The chicken is marinated in a simple yoghurt and spice mixture overnight, then the next day when you want to eat it you make the sauce and grill the chicken. You have to grill the chicken under a high heat so that you get a little bit of char, which helps add flavour and goes a little way to replicate the tandoor oven effect. The sauce isn’t as complicated as the ingredient list makes it look, and I really appreciate that she advises pureeing the sauce so that it is silky smooth, as I’ve seen and attempted many recipes that did not state this – if it has lumps of tomato and onion in the sauce, it’s not a true CTM, amiright? So you do need a blender, otherwise I can’t guarantee your version will turn out as well as mine did. While I wouldn’t go so far as to say that this version is equal to or better than a curry house CTM (not having a tandoori oven makes that impossible anyway), its easily the best tasting curry I’ve ever made at home. Not that the competition was stiff to begin with. Creamy, rich and full of the flavour of tomatoes and mellow spices, it put the devil on my shoulder always whispering in my ear “why don’t you just order a curry when you get home, you’ve had a long day, you deserve it” firmly in its place. I do deserve a decent curry some days, but with a bit of time and inclination it’s fantastic to know that I can make one without the guilt and the inevitable regret that always comes from a takeaway pig out. Felicity does her research and puts the work in to deliver recipes that you can rely on, so for that I’ll absolutely be using her Perfect recipes again.

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Posted by on July 23, 2014 in Uncategorized


Bittersweet Treat

I am a bit of a nut for the combination of sweet and salty at the moment. I realise this marks me out as someone slavishly following food trends, running with the crowd, baaing with the sheep, yada yada yada, such is the popularity of this flavour combination right now, but I don’t care. It all started with that demon, salted caramel, which has its claws in me good and proper. As a cookbook addict and regular Delicious reader, I’d like to think I was way ahead of the curve on this trend, remembering the days I’d drop salted caramel into the conversation and people would not get why this would ever be a desirable combination. Now it is everywhere, I can barely remember the last time I saw the word ‘caramel’ without ‘salted’ preceding it. Cadburys Caramel bars really need to start moving with the times. The wonderful thing about adding salt to sweet foods is that it magically stops the sickliest foods becoming too much and yet the contrast of sea salt flakes and sugary sweetness only makes you more aware of the sweetness. This must be what makes it so unbelievably addictive. I know a few lovely people who still think it’s nuts to add salt to caramel (or indeed any sweet thing) and I’m undecided yet as to whether they are monumental idiots, or actually geniuses for avoiding the inevitable addiction that swiftly follows that first taste. The jury is out on that one.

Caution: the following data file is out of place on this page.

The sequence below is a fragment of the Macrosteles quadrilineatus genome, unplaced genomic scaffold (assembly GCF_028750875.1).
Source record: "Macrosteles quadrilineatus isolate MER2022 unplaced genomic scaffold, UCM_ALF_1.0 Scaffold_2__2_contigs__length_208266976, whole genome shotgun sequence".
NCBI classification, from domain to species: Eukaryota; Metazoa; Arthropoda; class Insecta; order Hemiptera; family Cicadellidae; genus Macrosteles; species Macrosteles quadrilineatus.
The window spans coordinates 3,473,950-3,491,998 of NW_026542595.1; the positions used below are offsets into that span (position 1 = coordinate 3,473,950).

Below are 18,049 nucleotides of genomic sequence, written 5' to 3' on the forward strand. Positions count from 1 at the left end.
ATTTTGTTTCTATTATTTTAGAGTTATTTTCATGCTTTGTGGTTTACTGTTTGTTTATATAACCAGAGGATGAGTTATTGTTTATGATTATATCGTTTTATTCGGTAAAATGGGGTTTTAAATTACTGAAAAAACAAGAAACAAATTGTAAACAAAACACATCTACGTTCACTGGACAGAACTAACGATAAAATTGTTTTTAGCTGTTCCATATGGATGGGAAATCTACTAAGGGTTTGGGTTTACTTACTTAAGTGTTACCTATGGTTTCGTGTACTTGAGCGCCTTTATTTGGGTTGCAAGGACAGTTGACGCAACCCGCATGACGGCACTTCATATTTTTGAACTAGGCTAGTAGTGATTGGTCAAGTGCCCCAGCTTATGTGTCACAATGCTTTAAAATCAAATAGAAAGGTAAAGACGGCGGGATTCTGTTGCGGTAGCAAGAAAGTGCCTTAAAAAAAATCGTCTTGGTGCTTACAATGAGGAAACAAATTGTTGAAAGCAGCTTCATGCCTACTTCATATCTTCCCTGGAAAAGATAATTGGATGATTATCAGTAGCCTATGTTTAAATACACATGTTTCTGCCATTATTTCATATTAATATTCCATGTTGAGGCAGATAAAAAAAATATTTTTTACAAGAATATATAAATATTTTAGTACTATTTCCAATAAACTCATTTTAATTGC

I love now to add a teaspoon or two of sea salt flakes (and I urge you to only use sea salt in sweet foods, don’t even consider table salt) to any sweet treat that I may be cooking. It’s particularly good in a really rich, dense brownie or sprinkled over the caramel before pouring over the melted chocolate to millionaires shortbread. I also love finding new recipes that play on the sweet ‘n’ salty relationship. I was drawn to today’s recipe of Choc Chip Cookie Pretzel Bars after realising how similar they were to a hard to find special edition pack of M&Ms that I found in America. These chocolate M&Ms were combined with salted peanuts, tiny choc chip cookies and miniature pretzels and obviously were absolute heaven. My fear is that during this pregnancy I’ll develop an insatiable craving for them that I cannot overcome due to the rather large, immovable, and uncross-able at 6 months pregnant Atlantic Ocean. Let’s hope this baby craves something inherently British for my sanity and everyone around me’s sake, although after a bit of Googling I’ve discovered you can buy a pack in the UK for the completely insane price of £7.50. But still, what price can you put on ones sanity?

I found this recipe on Pinterest (where else?) which seems to specialise in unique bakes that you’d struggle to find in any cookbook. God bless the internet! There’s not much work required other than a bit of stirring and mixing so perfect if you are rushed for time. Expectations were high, and unfortunately I was left a little disappointed. Not that they were bad, because they weren’t, but because the flavours didn’t quite live up to the M&Ms pack. The pretzels needed to be a little bit saltier and I think it could have done with a bit more chocolate to really amp up the flavours and turn it from a decent treat into a fantastic one. Still, with a little bit of work and some tweaking I reckon this could eventually be amazing, perhaps with the addition of some peanuts and actual chocolate M&Ms rather than plain chocolate chips. The cookie bar itself is soft and gooey with a slight crunch on the outside, as well as the crunch from the pretzels. You can find the recipe here should you want to give it a go, but I advise you do a little bit of tweaking if you can to maximise the flavours: